Speaking of LGBT life, I had to check out the Montrose Neighborhood, which is the epicenter of LGBT culture in Houston. The evening I was there, Hamburger Mary’s was hosting an event for Pride Houston where they were honoring a few of the past grand marshals of the festival. It was very nice to speak with some of the city’s LGBT community and business leaders, most notably Jeremy Fain, and learn more about what the city has to offer.
Just a few blocks away is Rich’s, one of Houston’s most popular gay clubs. The two-story venue has a large dancefloor, a swanky VIP room and lots of eye candy to help make your evening quite memorable. It always helps to pick up a copy of the Montrose Star or OutSmart Magazine while visiting the city as those publications really have their finger on the pulse of LGBT life. About-Online and My Gay Houston are two wonderful online resources to help you plan your trip.
If you aren’t hungover the next morning, head to Space Center Houston, located about 30 miles south of downtown. As you approach the property, the first thing that catches your eye is Independence Plaza and a replica of the shuttle Independence, mounted on top of the original NASA 905 shuttle carrier aircraft. It is the world’s only shuttle mounted on this type of aircraft. Guests are encouraged to tour both vehicles.
While inside, guests can visit multiple exhibits which provide a glimpse into the historic shuttle era and describe its impact on current and future space exploration. Fitting Space Center Houston’s educationally focused mission, the exhibits explore problem-solving concepts, possible career paths in science, technology, engineering and mathematics, as well as examples of innovation from the shuttle era.
Free tours are available to multiple buildings around the campus, including Rocket Park, where one of only three of the remaining actual Saturn V rockets is displayed, along with other rockets that propelled space exploration.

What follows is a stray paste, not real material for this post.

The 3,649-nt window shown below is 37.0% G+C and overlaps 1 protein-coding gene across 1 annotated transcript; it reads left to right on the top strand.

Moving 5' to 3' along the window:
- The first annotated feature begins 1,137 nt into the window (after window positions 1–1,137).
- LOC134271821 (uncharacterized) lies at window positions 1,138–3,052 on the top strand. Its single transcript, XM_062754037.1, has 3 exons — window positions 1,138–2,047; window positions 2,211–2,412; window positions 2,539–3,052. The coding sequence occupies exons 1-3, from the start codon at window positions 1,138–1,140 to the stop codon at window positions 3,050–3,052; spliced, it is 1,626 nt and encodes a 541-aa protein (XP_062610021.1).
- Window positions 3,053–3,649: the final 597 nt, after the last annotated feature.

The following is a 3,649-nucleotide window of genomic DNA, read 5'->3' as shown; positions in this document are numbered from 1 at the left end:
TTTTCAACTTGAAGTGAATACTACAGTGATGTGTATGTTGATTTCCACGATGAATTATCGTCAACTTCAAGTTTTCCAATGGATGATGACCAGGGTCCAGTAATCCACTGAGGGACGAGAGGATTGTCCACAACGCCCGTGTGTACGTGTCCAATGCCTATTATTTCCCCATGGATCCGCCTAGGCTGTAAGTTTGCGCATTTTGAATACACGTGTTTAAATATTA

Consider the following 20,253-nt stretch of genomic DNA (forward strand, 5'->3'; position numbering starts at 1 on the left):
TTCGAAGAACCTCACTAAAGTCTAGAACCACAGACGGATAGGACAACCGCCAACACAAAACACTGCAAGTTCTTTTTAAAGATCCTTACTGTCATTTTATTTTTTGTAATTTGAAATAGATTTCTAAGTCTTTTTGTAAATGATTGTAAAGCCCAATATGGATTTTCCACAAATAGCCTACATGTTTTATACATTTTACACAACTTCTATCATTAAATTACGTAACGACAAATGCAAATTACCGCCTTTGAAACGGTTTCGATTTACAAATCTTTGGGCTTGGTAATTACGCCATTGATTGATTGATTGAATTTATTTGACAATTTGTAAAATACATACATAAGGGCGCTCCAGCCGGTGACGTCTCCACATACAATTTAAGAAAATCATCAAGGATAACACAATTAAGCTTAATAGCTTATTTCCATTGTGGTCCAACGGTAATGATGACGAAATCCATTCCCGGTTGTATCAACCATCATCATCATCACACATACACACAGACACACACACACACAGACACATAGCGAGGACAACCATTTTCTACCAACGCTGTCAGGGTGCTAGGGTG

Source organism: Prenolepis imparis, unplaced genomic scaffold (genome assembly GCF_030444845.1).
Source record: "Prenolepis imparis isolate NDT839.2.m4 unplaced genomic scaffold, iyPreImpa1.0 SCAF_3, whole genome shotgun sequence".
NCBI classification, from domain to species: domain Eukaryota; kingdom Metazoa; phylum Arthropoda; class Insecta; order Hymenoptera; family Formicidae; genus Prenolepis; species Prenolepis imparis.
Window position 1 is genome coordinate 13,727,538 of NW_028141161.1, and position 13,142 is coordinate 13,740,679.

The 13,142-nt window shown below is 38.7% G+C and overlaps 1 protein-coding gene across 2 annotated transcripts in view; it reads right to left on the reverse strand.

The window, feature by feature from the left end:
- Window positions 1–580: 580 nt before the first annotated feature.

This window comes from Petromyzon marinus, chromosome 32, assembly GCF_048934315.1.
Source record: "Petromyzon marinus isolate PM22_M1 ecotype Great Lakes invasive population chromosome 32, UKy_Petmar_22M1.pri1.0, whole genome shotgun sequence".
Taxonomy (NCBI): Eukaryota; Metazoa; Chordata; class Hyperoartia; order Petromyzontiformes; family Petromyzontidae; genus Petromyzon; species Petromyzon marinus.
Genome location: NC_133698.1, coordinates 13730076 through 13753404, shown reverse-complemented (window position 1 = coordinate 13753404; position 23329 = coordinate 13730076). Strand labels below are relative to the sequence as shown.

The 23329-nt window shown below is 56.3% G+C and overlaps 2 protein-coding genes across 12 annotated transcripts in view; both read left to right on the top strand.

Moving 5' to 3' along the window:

Mission Control is also a very popular stop where visitors will learn about the NASA-led Gemini and Apollo missions, including the momentous first lunar landing as well as other early space missions. If you’re so inclined, you can also have lunch with an astronaut.
After a long day exploring, I traveled to my next hotel in an area of Houston known as CITYCENTER. Hotel Sorella is located in a huge master-planned neighborhood consisting of apartments, retail establishments and hotels including a movie theater and H&M, which of course I had to visit. It was probably the largest community of this nature I’ve ever seen. Everything is bigger in Texas!
My room at Hotel Sorella featured floor-to-ceiling windows, sleek hardwood floors, a relaxing chaise lounge and desk. The bathrooms boast white marble, an oversized walk-in shower, and custom Lather apothecary products. But most importantly, free Wi-Fi is included. It’s the little things in life that get me excited.
It is impossible to see everything Houston has to offer in one visit, so I recommend either planning a week long stay or exploring neighborhoods over a few visits to the city. Houston is also a quick drive to Austin and San Antonio, so it can be fun planning a true Texan adventure.